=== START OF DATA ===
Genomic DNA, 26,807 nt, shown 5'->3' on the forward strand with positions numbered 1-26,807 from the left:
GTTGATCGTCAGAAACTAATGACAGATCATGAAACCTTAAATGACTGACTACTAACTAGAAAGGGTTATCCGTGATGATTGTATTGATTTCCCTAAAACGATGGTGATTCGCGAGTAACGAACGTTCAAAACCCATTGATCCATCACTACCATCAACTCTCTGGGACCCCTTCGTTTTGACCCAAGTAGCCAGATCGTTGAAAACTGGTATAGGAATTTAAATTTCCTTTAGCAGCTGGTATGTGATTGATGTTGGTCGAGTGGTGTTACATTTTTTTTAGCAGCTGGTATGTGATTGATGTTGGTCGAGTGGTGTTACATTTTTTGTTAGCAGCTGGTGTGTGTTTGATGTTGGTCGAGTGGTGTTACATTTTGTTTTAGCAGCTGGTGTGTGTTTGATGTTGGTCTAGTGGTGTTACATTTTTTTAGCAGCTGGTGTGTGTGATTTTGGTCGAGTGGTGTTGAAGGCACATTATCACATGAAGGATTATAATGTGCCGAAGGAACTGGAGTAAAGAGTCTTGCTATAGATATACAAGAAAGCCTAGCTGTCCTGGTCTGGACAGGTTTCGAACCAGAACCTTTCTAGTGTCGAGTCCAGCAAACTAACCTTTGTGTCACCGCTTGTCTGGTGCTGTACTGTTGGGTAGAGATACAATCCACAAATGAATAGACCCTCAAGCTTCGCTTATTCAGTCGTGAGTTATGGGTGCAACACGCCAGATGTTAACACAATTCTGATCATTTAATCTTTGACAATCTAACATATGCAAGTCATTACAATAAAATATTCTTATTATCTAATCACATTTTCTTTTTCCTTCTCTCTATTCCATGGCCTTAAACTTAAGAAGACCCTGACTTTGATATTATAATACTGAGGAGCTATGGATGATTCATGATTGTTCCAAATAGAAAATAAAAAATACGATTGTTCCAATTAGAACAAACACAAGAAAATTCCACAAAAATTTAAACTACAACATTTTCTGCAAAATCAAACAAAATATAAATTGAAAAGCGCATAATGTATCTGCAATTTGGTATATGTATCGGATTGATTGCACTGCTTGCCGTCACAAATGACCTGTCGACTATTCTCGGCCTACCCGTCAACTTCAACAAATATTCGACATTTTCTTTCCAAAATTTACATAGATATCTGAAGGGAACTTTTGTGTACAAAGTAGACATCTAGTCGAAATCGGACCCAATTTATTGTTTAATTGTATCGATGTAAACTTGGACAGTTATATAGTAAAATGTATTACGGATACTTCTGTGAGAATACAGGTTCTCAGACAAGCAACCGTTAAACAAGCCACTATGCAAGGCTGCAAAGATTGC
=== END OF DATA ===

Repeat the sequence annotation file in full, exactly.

Genomic DNA, 26,807 nt, shown 5'->3' on the forward strand with positions numbered 1-26,807 from the left:
GTTGATCGTCAGAAACTAATGACAGATCATGAAACCTTAAATGACTGACTACTAACTAGAAAGGGTTATCCGTGATGATTGTATTGATTTCCCTAAAACGATGGTGATTCGCGAGTAACGAACGTTCAAAACCCATTGATCCATCACTACCATCAACTCTCTGGGACCCCTTCGTTTTGACCCAAGTAGCCAGATCGTTGAAAACTGGTATAGGAATTTAAATTTCCTTTAGCAGCTGGTATGTGATTGATGTTGGTCGAGTGGTGTTACATTTTTTTTAGCAGCTGGTATGTGATTGATGTTGGTCGAGTGGTGTTACATTTTTTGTTAGCAGCTGGTGTGTGTTTGATGTTGGTCGAGTGGTGTTACATTTTGTTTTAGCAGCTGGTGTGTGTTTGATGTTGGTCTAGTGGTGTTACATTTTTTTAGCAGCTGGTGTGTGTGATTTTGGTCGAGTGGTGTTGAAGGCACATTATCACATGAAGGATTATAATGTGCCGAAGGAACTGGAGTAAAGAGTCTTGCTATAGATATACAAGAAAGCCTAGCTGTCCTGGTCTGGACAGGTTTCGAACCAGAACCTTTCTAGTGTCGAGTCCAGCAAACTAACCTTTGTGTCACCGCTTGTCTGGTGCTGTACTGTTGGGTAGAGATACAATCCACAAATGAATAGACCCTCAAGCTTCGCTTATTCAGTCGTGAGTTATGGGTGCAACACGCCAGATGTTAACACAATTCTGATCATTTAATCTTTGACAATCTAACATATGCAAGTCATTACAATAAAATATTCTTATTATCTAATCACATTTTCTTTTTCCTTCTCTCTATTCCATGGCCTTAAACTTAAGAAGACCCTGACTTTGATATTATAATACTGAGGAGCTATGGATGATTCATGATTGTTCCAAATAGAAAATAAAAAATACGATTGTTCCAATTAGAACAAACACAAGAAAATTCCACAAAAATTTAAACTACAACATTTTCTGCAAAATCAAACAAAATATAAATTGAAAAGCGCATAATGTATCTGCAATTTGGTATATGTATCGGATTGATTGCACTGCTTGCCGTCACAAATGACCTGTCGACTATTCTCGGCCTACCCGTCAACTTCAACAAATATTCGACATTTTCTTTCCAAAATTTACATAGATATCTGAAGGGAACTTTTGTGTACAAAGTAGACATCTAGTCGAAATCGGACCCAATTTATTGTTTAATTGTATCGATGTAAACTTGGACAGTTATATAGTAAAATGTATTACGGATACTTCTGTGAGAATACAGGTTCTCAGACAAGCAACCGTTAAACAAGCCACTATGCAAGGCTGCAAAGATTGC